I did it. It was peer pressure - even though deep down I really probably wanted to try it. I wouldn't have. But, peer pressure got me.
That darn TPT conference and social media combined to rock my world.
See, I'm not a teacher, and TPT, well, I love to look at it, but it really hasn't completely embraced us administrators. My role seems to be more of a cheerleader for the amazing teachers with whom I work. They post and share; they blog and Instagram. They build and tweet. They have an entire professional learning community that I'm kinda left out of.
When I taught, back in the day, I attended the conferences I was asked to attend; I presented the presentations I was asked to present. I remember being so jealous when our school counselor was talking about a True Colors Workshop she was going to attend. I was absolutely green. Apparently, it was obvious. Someone got sick and couldn't go the day of the conference, and suddenly, I was there! I'd have run over someone with my car to go. I was giddy.
Professional learning early in my career involved doing exactly as I was asked - anything more was done under the radar. You could never survive if you looked or acted like you wanted to be better or do more.
But, I'll admit it: I read a lot along the way. I ask tons of questions. And, fortunately, I married a co-worker - which meant I could bounce ideas and brainstorm in bed! (Maybe that should be another blog!) In all, I think I was pretty innovative for the 90's.
Fast forward. I have teachers at every grade level making money on TPT. I have bloggers and tweeters. I have presenters and curriculum writers. I don't HAVE to push them. They push me! Heck, I'm just trying to keep up with them!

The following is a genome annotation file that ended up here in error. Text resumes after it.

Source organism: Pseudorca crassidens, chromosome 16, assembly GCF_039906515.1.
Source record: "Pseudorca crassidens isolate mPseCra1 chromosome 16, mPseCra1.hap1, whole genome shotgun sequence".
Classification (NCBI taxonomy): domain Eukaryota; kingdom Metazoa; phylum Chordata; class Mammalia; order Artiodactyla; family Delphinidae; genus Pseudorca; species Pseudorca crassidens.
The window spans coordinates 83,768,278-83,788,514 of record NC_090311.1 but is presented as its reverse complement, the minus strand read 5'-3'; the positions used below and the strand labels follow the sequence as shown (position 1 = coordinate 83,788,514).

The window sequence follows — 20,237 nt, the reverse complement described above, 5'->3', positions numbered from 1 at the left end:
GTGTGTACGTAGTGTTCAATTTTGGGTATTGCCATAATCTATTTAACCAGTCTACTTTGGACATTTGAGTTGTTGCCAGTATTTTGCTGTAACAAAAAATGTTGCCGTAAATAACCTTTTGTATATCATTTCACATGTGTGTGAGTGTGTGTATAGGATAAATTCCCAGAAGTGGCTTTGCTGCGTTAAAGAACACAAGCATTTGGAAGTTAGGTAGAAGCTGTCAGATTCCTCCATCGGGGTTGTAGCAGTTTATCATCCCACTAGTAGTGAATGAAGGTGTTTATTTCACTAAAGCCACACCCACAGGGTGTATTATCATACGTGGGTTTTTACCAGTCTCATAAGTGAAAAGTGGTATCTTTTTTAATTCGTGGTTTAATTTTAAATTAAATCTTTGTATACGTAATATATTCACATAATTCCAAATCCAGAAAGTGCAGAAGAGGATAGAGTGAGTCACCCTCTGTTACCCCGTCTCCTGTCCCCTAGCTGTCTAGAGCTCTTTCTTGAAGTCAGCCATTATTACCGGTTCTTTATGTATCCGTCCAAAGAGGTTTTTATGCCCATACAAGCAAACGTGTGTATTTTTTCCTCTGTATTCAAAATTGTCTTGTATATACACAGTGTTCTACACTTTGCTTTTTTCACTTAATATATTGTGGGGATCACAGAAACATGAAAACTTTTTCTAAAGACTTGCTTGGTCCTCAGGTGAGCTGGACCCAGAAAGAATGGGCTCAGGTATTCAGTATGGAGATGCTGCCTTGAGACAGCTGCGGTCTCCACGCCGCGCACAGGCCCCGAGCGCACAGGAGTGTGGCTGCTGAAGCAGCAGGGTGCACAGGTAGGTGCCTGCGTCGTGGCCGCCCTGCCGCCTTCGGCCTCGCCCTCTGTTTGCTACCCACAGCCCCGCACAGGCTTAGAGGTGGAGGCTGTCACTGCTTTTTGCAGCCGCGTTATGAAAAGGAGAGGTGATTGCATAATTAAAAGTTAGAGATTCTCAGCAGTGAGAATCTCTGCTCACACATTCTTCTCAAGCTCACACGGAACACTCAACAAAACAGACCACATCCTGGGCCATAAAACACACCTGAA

I think I could
keep up, but there are just so many of them. They're moving in so many directions. Then, Periscope. Darn TPT conference. Darn social media. In 24 hours, I had one texting me that it was the greatest thing ever and another sending me tutorials.Then, the #periscopeteacherchallenge came.
So, I did it. It was awful. (Well, don't tell but my first Periscope was actually just trying to figure out the logistics so it was actually about 2 minutes of our new kitten chasing a fishing lure. I earned some hearts and actually had 10 visitors!) Then, I actually completed the #periscopeteacherchallenge, thanks to one of my teachers, and it was pretty awful. Actually, it was terrible. I forgot to give it a title. Only 3 people joined me. It was bad. I deleted it. But, I did it.
I knew I had to do another one; my competitive nature kicked in. So, I had an epiphany as I was leaving work a couple of days ago. The sun was bright, and I immediately thought how thankful I was for my sunglasses. Then, I thought about how thankful I am for my real glasses. I know: I'm a dork. So, I was in the thankful thought process and from there, I thought about how thankful I am to have a wonderful custodian. She had just stopped in to say hello and see if I needed anything. She's truly invested in the school. Bam! That was my Periscope - 3 things for which I am thankful.
|Every few months a different site will reuse this.|
It's crazy seeing your daughter when you scroll
through your news feed.
|Yes, even my mom has made her social media debut!|
I have really been working on being thankful and showing gratitude more, so that's what I talked about in my Periscope. Long story short, I got totally nervous and talked about gratitude and graciousness synonymously with thankfulness. I came across as a complete moron. Nice.
So, 2 official Periscopes and 2 official epic fails.
I'll do it again. I think. Secretly, I'd love to taunt my daughters - one who has over 2 million loops on Vine Riley's Vine
and the other who had a tweet go viral. I would love to taunt them with better ratios. :)
Staying ahead of two teenagers is hard enough. Now, I have an entire staff to try to stay ahead of.
I realized years ago with Instagram that I can't stay ahead of my girls, not possible. I have to trust that they've learned right and wrong, and they will do what is right.
Periscope taught me the same thing. I can't stay ahead of my teachers. It's impossible. I can only support them and encourage them to take risks and learn new things. The best I can do is maintain my own professional learning, watch for trends in data throughout grade levels and the school, and share! I can build relationships and listen. I can be available and provide support.
After 14 years in the same school, I am blessed my role as a principal continues to evolve and develop. I am not only thankful for a staff that is willing to think outside of the box and take risks, but I am also thankful for one that challenges me to continue to grow!
For now, I'll just listen for that Periscope alert! Maybe I'll see you there!